There are 9,054,606 publicly available images on DockerHub that have been pulled more than a couple of billion times. Most of them use a so-called “base image,” an initial layer that provides the most basic functions needed in an image, on top of which developers can add their custom code. What happens when a base is flawed? Everything on top becomes at risk.
In this blog post, you will find out how our workflows could be used to monitor the security of DockerHub’s most popular public images. As always, results could be found in our public GitHub repository.
The Cell Upon a Cell (Container Upon a Container)
Just like a human cell, a container is a unit of software that starts with a standard blueprint, and then differentiates and specializes. Growing from one single cell to trillions of specialized cells is an essential process for the growth of any organism, but each new cell comes with new risks.
With every new cell, an extra bit of attack surface is created, and the possibility that something will go wrong increases. That’s why the body has a lot of different systems that constantly check the integrity of cells and take action when something is off. That’s also why Trickest created the Containers workflow as one of the automated container security solutions that serve the same purpose as these cell integrity checks.
A simple curl request to the Docker API will return 172 official image repositories. Each repository doesn’t refer to only one image, though. Images have tags. Each tag could point to a unique image with its system, configuration, and installed software. So to perform this research in the most thorough way possible, all of these tags will need to be pulled and tested individually.
For the first phase of this project, we started with the top 10 tags of each image. So we’ve got 172 repositories with 10 tags each = 17200 images. How hard can that be?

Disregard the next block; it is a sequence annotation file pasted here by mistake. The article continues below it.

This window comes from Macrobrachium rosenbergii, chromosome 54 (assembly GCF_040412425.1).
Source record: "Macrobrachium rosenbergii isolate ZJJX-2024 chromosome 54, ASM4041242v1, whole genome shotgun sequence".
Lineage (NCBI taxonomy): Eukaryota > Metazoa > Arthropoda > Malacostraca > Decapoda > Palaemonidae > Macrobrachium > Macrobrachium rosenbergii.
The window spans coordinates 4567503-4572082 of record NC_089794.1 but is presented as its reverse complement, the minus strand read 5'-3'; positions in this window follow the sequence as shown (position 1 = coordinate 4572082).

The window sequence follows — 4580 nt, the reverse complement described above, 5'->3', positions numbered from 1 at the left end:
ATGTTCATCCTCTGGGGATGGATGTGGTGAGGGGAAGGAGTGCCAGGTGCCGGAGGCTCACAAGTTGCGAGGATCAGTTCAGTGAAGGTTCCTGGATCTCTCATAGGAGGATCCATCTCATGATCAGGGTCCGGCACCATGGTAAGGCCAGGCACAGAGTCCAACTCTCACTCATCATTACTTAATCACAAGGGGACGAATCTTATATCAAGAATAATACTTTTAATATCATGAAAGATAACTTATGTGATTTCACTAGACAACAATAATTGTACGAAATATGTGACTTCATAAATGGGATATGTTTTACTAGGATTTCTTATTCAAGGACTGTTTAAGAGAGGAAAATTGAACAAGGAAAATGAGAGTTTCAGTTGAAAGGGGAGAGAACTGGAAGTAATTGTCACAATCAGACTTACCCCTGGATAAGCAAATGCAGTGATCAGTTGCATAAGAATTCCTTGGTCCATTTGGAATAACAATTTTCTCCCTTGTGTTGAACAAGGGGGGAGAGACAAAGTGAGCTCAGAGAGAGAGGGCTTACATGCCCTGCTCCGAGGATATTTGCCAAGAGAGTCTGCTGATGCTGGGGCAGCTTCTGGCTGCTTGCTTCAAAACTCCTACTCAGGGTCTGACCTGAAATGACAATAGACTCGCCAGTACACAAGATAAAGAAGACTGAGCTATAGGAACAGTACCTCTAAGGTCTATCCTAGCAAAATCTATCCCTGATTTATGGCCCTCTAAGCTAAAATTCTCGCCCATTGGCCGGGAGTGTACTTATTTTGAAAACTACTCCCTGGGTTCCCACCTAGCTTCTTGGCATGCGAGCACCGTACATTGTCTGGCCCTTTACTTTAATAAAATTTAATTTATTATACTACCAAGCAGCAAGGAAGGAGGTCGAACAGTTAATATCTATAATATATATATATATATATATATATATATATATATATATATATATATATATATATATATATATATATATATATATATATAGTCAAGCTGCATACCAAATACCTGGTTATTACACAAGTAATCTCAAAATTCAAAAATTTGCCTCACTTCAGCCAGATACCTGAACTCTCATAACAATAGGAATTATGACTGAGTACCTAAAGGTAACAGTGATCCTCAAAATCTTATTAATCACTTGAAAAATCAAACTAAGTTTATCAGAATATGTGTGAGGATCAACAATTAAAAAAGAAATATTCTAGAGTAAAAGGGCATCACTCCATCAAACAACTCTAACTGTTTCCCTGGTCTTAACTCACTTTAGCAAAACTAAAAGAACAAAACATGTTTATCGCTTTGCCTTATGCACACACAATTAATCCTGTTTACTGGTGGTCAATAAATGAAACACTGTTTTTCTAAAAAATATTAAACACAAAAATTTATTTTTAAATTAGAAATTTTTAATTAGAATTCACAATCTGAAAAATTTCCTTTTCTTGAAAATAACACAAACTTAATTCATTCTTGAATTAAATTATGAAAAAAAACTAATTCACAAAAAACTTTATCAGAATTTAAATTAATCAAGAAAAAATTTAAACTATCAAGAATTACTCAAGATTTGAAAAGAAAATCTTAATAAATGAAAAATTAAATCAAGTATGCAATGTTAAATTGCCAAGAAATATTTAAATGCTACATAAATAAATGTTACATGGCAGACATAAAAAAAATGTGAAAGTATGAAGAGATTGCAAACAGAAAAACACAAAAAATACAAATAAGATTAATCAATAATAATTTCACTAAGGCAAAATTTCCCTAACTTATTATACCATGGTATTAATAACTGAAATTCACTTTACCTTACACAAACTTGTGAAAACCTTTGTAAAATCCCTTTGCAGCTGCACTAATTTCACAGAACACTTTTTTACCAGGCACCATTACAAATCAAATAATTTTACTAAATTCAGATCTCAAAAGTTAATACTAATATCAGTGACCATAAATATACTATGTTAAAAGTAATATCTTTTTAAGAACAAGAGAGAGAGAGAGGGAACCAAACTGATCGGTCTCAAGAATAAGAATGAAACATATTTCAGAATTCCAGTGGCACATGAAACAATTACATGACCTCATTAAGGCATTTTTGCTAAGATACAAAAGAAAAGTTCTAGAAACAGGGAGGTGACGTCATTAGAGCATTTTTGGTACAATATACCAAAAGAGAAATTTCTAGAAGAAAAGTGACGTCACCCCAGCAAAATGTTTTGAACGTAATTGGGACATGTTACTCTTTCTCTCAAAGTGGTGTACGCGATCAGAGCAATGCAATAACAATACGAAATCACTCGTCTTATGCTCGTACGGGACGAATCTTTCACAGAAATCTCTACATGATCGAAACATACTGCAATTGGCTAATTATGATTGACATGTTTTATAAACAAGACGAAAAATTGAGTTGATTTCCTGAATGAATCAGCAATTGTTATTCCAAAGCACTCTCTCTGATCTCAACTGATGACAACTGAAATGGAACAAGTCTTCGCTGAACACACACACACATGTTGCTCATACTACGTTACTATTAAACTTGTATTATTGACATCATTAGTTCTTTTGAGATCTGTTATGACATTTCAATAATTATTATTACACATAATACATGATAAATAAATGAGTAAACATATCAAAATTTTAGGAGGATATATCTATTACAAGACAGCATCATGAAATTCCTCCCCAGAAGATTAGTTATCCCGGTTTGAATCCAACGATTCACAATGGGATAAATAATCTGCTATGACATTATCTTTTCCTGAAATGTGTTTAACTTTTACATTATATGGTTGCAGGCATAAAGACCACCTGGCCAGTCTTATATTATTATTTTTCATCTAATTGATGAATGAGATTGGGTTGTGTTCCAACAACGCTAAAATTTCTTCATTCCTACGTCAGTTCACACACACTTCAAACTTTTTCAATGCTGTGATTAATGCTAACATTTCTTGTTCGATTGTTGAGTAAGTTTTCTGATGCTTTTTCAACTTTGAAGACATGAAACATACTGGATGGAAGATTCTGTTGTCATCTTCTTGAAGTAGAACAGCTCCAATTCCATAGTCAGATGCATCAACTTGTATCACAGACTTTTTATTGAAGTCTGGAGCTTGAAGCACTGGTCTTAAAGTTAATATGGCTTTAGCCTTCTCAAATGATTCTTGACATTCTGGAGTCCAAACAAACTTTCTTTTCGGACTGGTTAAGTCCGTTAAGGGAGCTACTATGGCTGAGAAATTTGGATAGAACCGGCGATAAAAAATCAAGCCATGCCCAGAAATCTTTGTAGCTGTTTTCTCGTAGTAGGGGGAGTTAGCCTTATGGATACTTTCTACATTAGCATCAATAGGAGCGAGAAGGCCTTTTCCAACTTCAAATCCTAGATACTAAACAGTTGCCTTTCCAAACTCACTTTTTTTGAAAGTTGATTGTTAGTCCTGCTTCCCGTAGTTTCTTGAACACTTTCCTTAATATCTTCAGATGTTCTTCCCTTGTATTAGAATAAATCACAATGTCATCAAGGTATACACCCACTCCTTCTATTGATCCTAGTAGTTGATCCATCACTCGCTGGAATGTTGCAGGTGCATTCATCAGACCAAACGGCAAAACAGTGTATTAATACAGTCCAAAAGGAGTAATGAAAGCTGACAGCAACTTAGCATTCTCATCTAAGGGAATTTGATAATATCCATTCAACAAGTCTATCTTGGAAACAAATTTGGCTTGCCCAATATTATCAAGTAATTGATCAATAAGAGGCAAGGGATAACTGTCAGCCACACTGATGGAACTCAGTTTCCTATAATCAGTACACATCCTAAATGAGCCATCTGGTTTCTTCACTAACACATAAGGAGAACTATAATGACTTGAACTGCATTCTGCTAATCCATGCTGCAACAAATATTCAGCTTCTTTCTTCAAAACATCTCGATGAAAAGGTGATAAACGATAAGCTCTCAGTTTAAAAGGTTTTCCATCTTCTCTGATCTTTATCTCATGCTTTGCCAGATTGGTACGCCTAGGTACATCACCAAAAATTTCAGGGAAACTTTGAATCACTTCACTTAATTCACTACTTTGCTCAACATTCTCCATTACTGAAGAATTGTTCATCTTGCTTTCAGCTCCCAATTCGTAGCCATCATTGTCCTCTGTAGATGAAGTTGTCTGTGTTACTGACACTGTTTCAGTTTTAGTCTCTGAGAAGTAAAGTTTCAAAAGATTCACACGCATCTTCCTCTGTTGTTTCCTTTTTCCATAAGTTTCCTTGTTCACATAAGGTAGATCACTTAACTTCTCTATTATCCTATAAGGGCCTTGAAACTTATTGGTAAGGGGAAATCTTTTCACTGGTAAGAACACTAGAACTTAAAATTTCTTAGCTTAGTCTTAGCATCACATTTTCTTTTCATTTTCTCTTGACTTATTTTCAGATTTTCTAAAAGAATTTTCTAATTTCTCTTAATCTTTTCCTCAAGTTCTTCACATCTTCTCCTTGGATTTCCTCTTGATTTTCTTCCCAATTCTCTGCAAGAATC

We initially tried to perform the tests we had in mind on our local machine, but sure enough, that wasn’t the best idea. The total number of images (after considering the tags) is 17200, with an average image size of a couple of hundred megabytes and an expected test runtime of around 5 minutes. It would take about three months of pure compute runtime to complete the process. That’s the first problem.
The second problem is that we weren’t really sure which tests we wanted to do at this point. We knew that the initial set of tests would often change throughout the research, so spending too much time on one run wouldn’t make sense.
That’s why it made sense to use Trickest for this research.
- We can split up the workflow into small, manageable nodes that we can extend easily while still being able to connect them and pass the output of one node to another, check.
- All nodes will run on cloud machines, and we can configure the specs that each step needs - not too low that it would halt performance, not too high that it would break the bank, check.
- We can run nodes in parallel using a
file-splitter- think of it as a
for line in a fileloop, but instead of creating a new process for each line, it will create an entire node and run all of these nodes in parallel.
So this sums up the initial steps that this workflows needs:
- Get a list of popular official images from DockerHub.
- Pass them to a
- Then for each image,
- Get a list of tags
With all the logistical issues resolved, now the actual research can start! First things first, let’s find outdated software with known vulnerabilities on these images. Trivy works perfectly for this. As a bonus,
trivy also reports exposed ports, so that’s another test out of the way. A simple bash script can parse